This is an article I wrote for the Baptist Times last week:
I spend a day a month walking and praying. Five minutes into last month’s seeking God adventure, and I thought about an idea for Palm Sunday that made my heart pound. I contemplated doing something that would make me feel way out of my depth. Yet I decided that on the Sunday morning of Palm Sunday I would offer to do free palm cross readings.
I shared this idea with a colleague from The Light Project who would be helping me on Sunday morning and we reasoned that if three or four people had a go throughout the morning and I was able to speak to them and seek to bring a prophetic word, then that would be a success. So I timidly set up a simple stall. I soon had a queue.
Around 40 people wanted to have a ‘reading’. I explained to each one that I would simply write a message on the palm cross which I believed to be from God’s heart to theirs. This, I said, would be a message that would encourage, comfort and strengthen them.
One lady after receiving the message insisted that her husband have a ‘reading’. ‘I didn’t tell him anything and look at what he’s written!’ she declared. She was gobsmacked at the words.
People appreciated the simple messages that I wrote for them. Sometimes I wrote verses from the Bible on them that I thought were specific to the people I was talking to. For around half the people who sat for a palm cross reading I felt that I had a word of knowledge for them. This was usually something very simple which I hoped would connect with the people I was talking to.
For example one girl asked for a reading and I wrote among other things: ‘God says it’s OK to help.’ I asked her if she was thinking about helping out in a care home but was worried that her friends would think she was an idiot. She had been thinking of doing exactly that but was concerned about what her friends would say.
Alongside this stall we had also set up an idea to pass on hope at Easter. People of all ages hunted for an Easter egg in a ‘dip’ which contained a chocolate egg and a message of hope. They then in turn make two eggs and bury them in the dip with their own messages of hope. The extraordinary thing was that most people who engaged with the idea where able to write a message of hope to pass on. These messages ranged from the cute to the profound. ‘Smile today because you are wonderful!’ To ‘Jesus is love and he loves you today,’ written by a drunk person who was homeless.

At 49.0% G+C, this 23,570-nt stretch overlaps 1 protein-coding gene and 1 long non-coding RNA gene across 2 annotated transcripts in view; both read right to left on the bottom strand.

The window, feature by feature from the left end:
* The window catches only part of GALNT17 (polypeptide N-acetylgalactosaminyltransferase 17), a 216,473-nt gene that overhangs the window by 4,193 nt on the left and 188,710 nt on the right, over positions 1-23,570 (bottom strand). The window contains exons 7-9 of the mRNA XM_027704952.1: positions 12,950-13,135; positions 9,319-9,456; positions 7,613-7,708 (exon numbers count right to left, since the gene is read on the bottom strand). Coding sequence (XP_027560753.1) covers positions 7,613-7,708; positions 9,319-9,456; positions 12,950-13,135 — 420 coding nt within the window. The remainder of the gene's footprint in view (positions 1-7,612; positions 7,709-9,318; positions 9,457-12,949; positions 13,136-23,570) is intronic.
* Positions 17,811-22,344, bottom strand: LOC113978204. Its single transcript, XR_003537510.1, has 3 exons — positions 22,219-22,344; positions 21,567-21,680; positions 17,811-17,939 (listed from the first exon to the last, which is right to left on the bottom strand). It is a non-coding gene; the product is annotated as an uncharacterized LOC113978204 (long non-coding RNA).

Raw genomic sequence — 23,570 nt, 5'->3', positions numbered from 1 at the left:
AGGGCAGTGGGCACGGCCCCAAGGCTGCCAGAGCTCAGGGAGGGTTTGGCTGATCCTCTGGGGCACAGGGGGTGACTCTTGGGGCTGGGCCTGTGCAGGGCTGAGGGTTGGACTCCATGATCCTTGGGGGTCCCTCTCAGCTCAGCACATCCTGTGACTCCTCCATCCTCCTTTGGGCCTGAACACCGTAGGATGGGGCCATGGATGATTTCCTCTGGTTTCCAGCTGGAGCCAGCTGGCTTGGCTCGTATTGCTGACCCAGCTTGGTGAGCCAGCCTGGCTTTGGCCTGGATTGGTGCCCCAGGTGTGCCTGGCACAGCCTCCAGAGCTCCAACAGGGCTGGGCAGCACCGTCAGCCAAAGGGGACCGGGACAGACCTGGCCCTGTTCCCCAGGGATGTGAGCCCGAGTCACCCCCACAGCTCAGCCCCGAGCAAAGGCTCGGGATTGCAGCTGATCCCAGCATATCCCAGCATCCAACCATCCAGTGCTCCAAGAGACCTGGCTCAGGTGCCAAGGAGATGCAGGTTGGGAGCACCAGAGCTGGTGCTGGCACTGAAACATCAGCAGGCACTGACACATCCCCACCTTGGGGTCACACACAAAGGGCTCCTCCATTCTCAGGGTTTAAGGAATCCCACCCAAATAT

As people received these messages of hope some appeared to be quite touched by the words. People commented on how much they appreciated the Easter gesture of passing on hope and some were interested to hear for the first time of the first Easter where hope was lavished upon the world through the sacrifice of Jesus.
A man who explained that he was a Hindu took time to compliment my colleague Ben on what he was doing in letting others know something of his faith. He shared with him how impressed he was to see a ‘young man’ (Ben is 21) explaining it so diligently. In all his life he hadn’t seen anyone do that before.
Faith comes through hearing and for this Hindu man he had yet to hear anything about the relevance of the Easter story. Not only did he hear something yesterday he thought long and hard about how he could pass it on.
Palm Sundays for me will never be the same. I can’t wait to do something like this again. Yes, it’s a risk. Yes, my heart was racing. Yes, I could have been misunderstood.
But yes, God seemed to take this odd way of palm reading to convey something of his thoughts to people who have yet to become fully acquainted with him.